Architects: Label ArchitectureText description provided by the architects. We just received the following project from Label Architecture. It´s a house named “Dynasty”, and it is located near the city of Brussels, Belgium. Save this picture!Further information and pictures after the break. Save this picture!The Dynasty extension is situated in Hélécine, a town between Brussels and Liège in Belgium. The primary building was built in the sixties, during those euphoric years when people weren’t led to reinvest rural buildings by taste for the rural, but were more inclined to build new housing in a solid way. Save this picture!According to the owners’ memories: “farmers used to live in farms, while families were living in houses”. At the starting point, many changes had already been made, as the existing garage had been modified into a bigger one in order to become an isolated studio and an overheated veranda was added to the backyard. Save this picture!This extension project appears at first sight as two large flat volumes fitting together. The living room occupies the entire width of the existing house at the same level and opens itself generously on an asphalt surface. A peaceful sense of calm emanates from the fact that no pillars disturb the twelve meters long window. The same window continues and folds itself in the corners in order to visually expand the rooms. Only the sliding frame with dark and reflective glasses stands out such as a white polaroïd frame which is waiting to dry. Save this picture!While that window may also appear as a pair of sunglasses with tinted lenses, the goal is especially -when one is inside- to gain a maximum of relationship with the exterior by lowering the impact of the southwest exposure. The implantation of a water area nearby in which it is even possible to bathe, also helps to cool the atmosphere. Further inside, one can observe that the “plan libre” model turns into a more bastard and ambivalent Belgian composition. Save this picture!Besides the few first signs of a universe “à la Tati” (the oversized fireplace, the swimming pool in the shape of the Berlaymont with three arms, the uplifted skylight-capsule of the bathroom, the interior and exterior lightings scattered along constellations plans), it is rather an architecture whose interior is more a succession of rooms with their own proportions than a large single space as we might think from the façades. Save this picture!The economy of the project and the program led to build on the previous existing foundations and to take advantage from the small garage in order to set in the master bedroom. Intermediate spaces such as the dressing or the core adjacent to the patio slip under the existing roofs and produce differentiated configurations. Save this picture!The height of the floors and ceilings are organized into a hierarchy according to the role of each rooms. Outside, a long concrete table poured in situ makes it possible to bring together a dozen people for special occasions. The asphalt material, commonly negatively associated with the logic of the car, criticized by urban-rural citizens and yet used so much by them, becomes here an ennobled floor coating in contrast with the white color of the extension. Save this picture!A black sheet, starting from the existing parking, is stretched out up to the building to reach landscape qualities. A strange form of empathy with the Belgian environment with its various gradations of authenticity. In this case of extension in Wallifornia, the inexhaustible source of inspiration of the “Little House on the Prairie” has happily shifted to the “Dynasty” saga.Project gallerySee allShow lessKaohsiung Competition Proposal / Ojanen ChiouArticlesGuosen Securities Tower / Massimiliano + Doriana FuksasArticles Share Projects CopyHouses•City of Brussels, Belgium “COPY” Dynasty Project / Label Architecture ShareFacebookTwitterPinterestWhatsappMailOrhttps://www.archdaily.com/88944/dynasty-project-label-architecture Clipboard ArchDaily Belgium ShareFacebookTwitterPinterestWhatsappMailOrhttps://www.archdaily.com/88944/dynasty-project-label-architecture Clipboard “COPY” Dynasty Project / Label ArchitectureSave this projectSaveDynasty Project / Label Architecture Houses Save this picture!+ 19 Share CopyAbout this officeLabel ArchitectureOfficeFollowProductConcrete#TagsProjectsBuilt ProjectsSelected ProjectsResidential ArchitectureHousesCity of BrusselsHousesBelgiumPublished on November 17, 2010Cite: “Dynasty Project / Label Architecture” 17 Nov 2010. ArchDaily. Accessed 12 Jun 2021.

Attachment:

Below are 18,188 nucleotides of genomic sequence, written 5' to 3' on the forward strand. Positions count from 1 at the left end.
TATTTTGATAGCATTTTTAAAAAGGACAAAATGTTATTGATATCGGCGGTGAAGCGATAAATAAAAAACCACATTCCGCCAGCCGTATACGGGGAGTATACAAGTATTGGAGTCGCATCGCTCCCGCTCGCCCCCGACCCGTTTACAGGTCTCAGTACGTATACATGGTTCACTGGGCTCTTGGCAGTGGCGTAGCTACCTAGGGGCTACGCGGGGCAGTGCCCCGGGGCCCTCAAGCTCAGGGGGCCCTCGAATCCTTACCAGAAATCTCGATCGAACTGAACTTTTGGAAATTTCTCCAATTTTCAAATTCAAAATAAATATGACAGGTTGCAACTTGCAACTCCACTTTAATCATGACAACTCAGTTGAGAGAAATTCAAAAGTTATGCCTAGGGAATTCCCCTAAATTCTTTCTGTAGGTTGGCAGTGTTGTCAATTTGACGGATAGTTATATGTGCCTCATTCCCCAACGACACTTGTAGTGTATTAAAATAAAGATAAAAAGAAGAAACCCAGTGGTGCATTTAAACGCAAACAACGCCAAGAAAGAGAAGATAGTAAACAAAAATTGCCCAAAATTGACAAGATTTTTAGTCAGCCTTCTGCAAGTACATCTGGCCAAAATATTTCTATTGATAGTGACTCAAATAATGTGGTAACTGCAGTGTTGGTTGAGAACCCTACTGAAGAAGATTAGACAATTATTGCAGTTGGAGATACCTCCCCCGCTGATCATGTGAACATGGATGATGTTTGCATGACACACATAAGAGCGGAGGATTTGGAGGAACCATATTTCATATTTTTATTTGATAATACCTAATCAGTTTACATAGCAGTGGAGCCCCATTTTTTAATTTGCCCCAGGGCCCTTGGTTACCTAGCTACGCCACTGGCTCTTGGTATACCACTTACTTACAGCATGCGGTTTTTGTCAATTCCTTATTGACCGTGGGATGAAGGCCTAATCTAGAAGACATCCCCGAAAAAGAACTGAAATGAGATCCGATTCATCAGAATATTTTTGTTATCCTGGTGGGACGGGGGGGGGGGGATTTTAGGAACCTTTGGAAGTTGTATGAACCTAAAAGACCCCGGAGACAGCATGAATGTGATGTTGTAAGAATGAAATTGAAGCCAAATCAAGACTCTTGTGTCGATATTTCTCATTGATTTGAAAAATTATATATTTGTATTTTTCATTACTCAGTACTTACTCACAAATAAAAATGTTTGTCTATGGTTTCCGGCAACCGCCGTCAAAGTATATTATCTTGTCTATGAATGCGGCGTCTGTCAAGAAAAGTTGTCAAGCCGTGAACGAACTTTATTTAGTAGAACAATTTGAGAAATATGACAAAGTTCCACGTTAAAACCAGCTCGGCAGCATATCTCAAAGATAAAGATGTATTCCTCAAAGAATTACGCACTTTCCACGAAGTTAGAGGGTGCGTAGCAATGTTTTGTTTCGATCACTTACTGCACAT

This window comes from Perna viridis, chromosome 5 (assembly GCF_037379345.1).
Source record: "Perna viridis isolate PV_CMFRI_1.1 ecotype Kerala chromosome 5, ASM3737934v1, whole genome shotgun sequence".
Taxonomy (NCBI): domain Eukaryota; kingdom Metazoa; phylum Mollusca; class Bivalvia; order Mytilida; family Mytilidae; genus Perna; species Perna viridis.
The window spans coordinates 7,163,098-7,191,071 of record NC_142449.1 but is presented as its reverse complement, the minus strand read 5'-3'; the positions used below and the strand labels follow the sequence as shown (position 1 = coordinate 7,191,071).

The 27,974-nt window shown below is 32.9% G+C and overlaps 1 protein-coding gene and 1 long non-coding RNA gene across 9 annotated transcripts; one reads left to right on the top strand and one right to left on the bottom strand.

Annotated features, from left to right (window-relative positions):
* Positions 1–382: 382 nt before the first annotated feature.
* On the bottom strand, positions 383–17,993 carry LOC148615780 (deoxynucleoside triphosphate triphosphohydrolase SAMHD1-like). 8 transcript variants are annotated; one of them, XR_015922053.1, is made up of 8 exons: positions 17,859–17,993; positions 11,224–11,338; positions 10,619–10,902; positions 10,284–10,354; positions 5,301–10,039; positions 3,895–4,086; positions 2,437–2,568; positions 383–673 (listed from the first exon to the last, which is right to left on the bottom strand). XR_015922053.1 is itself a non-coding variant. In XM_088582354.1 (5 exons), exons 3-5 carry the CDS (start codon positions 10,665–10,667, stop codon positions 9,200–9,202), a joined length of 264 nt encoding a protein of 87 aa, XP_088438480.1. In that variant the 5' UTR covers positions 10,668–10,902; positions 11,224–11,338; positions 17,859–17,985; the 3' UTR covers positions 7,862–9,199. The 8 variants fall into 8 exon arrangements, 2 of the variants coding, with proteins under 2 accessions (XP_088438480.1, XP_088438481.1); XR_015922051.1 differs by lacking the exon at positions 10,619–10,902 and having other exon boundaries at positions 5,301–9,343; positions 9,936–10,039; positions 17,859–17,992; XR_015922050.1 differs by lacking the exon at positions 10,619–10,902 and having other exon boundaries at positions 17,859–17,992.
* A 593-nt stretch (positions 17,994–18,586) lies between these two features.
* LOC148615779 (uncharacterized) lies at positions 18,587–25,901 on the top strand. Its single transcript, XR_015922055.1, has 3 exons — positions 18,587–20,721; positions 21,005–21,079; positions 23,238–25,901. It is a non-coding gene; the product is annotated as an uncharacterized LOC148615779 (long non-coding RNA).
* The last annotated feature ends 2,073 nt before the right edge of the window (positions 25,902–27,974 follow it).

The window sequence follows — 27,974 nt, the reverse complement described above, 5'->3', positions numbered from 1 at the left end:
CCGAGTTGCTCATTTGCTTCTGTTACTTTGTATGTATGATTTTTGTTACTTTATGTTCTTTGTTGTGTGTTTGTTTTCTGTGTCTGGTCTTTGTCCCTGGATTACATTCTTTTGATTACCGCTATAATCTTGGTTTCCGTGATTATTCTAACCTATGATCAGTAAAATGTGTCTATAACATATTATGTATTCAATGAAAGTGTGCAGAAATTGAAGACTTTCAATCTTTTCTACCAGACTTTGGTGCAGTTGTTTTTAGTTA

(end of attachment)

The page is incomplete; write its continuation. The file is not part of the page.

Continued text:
NewsCommunityGlobal network to connect Limerick peopleBy John Keogh – July 24, 2014 729 Email Advertisement Print TAGSGlobal Limerick Network A NEW project aims to build on the success of last year’s Gathering initiative by reaching out to over 3.5 million people from or with a connection to Limerick city, county and the surrounding region.Coordinated by Limerick City and County Council and supported by a working group drawn from the local community, the Global Limerick Network (GLN) is seeking to create a worldwide network through which Limerick people will facilitate the connection of the Irish diaspora.Sign up for the weekly Limerick Post newsletter Sign Up “The GLN’s mission is to provide a platform for people from Limerick to meet, re-establish and build new friendships, to learn about their communities, exchange information, network, share ideas, and for any other purpose the members of the network think useful,” explained GLN spokesperson Tim O’Connor.Mr O’Connor, who is a member of the Limerick City of Culture Board and former chairman of the Gathering Advisory Board, said the future directions and priorities of the GLN will be informed by an online survey.“How it is used is up to those involved. It could be for a multitude of purposes including business, social, tracing ancestry and many others. It is essential to the work of the Global Limerick Network to open and develop communication channels with people connected to Limerick, and this survey is a mechanism to begin that dialogue,” Mr O’Connor explained.The survey, ‘Connecting with Limerick’, is available on www.limerick.ie/gln.via Global network to connect Limerick people (232) | Limerick Post Newswrite. RELATED ARTICLESMORE FROM AUTHOR Linkedin Previous articleGoing to the gothic side of the cityNext article#newmusic GOING 90 – ‘Slow’ John Keoghhttp://www.limerickpost.ie Twitter Facebook WhatsApp Global Limerick Network reveals findings of diaspora study